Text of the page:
fbpx
31.3 C
Canberra
Tuesday, April 20, 2021

Fresh as a newly discovered daisy

A delicate new daisy has popped up on the Redlands Coast radar.

Redland City Mayor, Karen Williams said the Slender Bottle-daisy (Lagenophora gracilis) was found by the native nursery coordinator of Council’s IndigiScapes Centre during a recent seed collecting trip in the Leslie Harrison Conservation Area at Capalaba.

“The Community Bushcare team was out braving the heat to collect native plant seeds and fruits that the nursery needs for propagation when they came across this little flower alongside the path to the Leslie Harrison Dam,” Mayor Williams said.

“It caught the eye of nursery coordinator, Ben Webb who thought it looked unusual, so he took some photos and discovered this fragile flower has previously never been recorded as growing in Redlands Coast.

“The Slender Bottle-daisy does occur in eastern Australia but its normal habitat is the floor of eucalyptus forests.

“It’s possible it has been growing at the site for some time, but simply remained undiscovered because it’s not a high-traffic area and it wasn’t flowering. It was growing under heavy canopy so obviously needs a shady spot and a particular type of soil and light.”

Mr Webb has returned to the site to locate the plant again, check for flowers and seeds for hopeful propagation.

Redland City Division 9 Councillor, Adelia Berridge said the Slender Bottle-daisy discovery was very exciting.

“We really want to encourage people to look after this fragile gem,” Cr Berridge said.

“Anyone in the Leslie Harrison Conservation Area might be lucky enough to see it for themselves, when it’s in flower.”

A close-up of the daisy which has a dark green rosette.

While Bushcare volunteers work to provide seeds and fruits required for propagation, the IndigiScapes nursery has a separate team of volunteers who help sort and propagate seeds along with Mr Webb.

More information about how to volunteer on these teams can be found on Council’s website, where a calendar details where and when future seed collection trips will take place throughout the year.

Cr Williams said the discovery has really highlighted a wonderful way volunteers could contribute to the knowledge and preservation of our Redlands Coast environment.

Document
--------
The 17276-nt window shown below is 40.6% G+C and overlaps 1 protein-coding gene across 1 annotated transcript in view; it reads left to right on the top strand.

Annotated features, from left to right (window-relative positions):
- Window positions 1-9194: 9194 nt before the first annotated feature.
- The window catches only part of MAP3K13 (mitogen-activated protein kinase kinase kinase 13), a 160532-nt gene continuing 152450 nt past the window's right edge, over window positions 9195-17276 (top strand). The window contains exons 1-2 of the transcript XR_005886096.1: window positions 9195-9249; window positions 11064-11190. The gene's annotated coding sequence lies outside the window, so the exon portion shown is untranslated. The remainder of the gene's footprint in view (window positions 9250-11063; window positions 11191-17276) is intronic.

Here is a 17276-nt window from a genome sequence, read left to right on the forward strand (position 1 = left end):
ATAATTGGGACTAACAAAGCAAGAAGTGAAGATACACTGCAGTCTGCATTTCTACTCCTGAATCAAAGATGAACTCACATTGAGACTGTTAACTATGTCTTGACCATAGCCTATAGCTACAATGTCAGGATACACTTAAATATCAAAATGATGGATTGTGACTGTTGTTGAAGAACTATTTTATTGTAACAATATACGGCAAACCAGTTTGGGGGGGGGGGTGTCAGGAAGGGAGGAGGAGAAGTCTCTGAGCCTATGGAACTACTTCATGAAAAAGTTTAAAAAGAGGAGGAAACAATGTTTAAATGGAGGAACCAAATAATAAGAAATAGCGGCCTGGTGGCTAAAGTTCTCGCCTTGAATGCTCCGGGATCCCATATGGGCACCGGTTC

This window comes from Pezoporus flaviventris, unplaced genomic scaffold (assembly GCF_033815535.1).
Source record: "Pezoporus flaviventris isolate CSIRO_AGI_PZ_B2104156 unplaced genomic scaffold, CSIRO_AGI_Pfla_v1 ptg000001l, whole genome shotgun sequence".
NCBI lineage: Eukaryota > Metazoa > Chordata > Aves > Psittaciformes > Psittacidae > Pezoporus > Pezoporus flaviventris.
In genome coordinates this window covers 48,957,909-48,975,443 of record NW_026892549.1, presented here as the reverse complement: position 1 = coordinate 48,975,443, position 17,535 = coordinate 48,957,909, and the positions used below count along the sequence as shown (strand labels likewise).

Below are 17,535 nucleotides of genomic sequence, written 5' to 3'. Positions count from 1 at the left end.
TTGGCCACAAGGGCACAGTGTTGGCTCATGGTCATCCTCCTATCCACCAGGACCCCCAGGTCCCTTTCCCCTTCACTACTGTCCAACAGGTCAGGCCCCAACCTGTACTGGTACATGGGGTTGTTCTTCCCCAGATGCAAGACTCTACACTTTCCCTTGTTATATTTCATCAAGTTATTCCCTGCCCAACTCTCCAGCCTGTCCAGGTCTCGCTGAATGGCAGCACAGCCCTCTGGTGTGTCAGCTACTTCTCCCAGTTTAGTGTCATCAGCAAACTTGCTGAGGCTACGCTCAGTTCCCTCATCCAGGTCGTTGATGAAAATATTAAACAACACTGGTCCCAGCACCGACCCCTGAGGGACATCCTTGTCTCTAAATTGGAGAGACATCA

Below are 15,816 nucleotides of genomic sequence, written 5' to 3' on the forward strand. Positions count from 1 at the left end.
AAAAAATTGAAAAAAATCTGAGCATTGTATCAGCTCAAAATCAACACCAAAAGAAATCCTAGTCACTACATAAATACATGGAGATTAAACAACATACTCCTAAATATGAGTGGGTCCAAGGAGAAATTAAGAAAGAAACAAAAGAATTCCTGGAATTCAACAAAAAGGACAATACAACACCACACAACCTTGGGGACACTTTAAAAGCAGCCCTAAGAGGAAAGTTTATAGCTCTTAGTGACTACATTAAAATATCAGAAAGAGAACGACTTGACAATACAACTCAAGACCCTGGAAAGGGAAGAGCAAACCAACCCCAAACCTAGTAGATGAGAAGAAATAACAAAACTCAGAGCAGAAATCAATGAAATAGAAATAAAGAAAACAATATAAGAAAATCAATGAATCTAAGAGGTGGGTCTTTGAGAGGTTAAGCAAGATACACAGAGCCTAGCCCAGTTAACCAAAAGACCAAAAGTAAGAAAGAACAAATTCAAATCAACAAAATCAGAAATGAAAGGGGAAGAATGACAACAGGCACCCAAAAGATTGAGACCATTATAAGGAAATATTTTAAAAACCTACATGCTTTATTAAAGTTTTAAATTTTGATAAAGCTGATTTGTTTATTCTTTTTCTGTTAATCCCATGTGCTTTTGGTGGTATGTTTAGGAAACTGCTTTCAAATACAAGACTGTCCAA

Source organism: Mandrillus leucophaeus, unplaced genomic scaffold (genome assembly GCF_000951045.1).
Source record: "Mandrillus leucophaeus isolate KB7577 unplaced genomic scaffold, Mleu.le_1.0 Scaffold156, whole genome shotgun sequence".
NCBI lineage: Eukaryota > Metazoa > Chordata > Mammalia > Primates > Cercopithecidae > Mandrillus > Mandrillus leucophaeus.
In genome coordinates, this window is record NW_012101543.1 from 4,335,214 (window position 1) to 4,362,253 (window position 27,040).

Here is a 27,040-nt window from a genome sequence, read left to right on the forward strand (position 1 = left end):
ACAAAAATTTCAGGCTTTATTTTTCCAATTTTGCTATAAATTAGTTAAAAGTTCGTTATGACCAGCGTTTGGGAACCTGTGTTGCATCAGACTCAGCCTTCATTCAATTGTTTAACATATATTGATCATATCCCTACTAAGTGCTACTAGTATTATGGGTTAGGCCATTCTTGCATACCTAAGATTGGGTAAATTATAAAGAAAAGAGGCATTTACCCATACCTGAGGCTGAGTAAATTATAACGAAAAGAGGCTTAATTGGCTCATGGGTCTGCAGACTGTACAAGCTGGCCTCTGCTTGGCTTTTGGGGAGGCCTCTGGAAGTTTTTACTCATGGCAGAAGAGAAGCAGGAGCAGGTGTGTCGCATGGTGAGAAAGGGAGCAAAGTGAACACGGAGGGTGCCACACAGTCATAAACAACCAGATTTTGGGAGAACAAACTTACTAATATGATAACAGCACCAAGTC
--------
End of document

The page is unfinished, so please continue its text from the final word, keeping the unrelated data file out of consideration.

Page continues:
“Many of the Bushcare volunteers are regulars who have been collecting seeds on these trips for years, and so have built up a considerable level of expertise,” she said.

“The trips are also a chance for participants to socialise and get fitter in the outdoors, and to discover Redlands Coast reserves they haven’t been to before.”

If you have an interest in Council’s Indigiscapes Native Nursery and its programs please go to the website.

Latest Articles

Flu tracking system captures COVID-19 impact

One of the largest crowd-sourced public health surveillance systems in the world, known for detecting the spread of influenza, has revealed how...

Empowering older Australians in cancer treatment decisions

A new resource is empowering older Australians living with cancer to discuss and prioritise their needs when making decisions about treatment and...

Melbourne Chamber Orchestra music to ears of Mildura

Melbourne Chamber Orchestra (MCO) will bring The Brothers Bach to Mildura Arts Centre this month in the second of two nationally-renowned classical...

Monet wish granted for St Hedwig residents

Residents from St Hedwig Village Residential Aged Care in Blacktown, Sydney, had one excursion in mind for their MyWish. They...

Tip-off leads police divers to dam in unsolved murder case

A tip-off from a member of the public has led cold case detectives and police divers to the state’s Hunter Region this...
X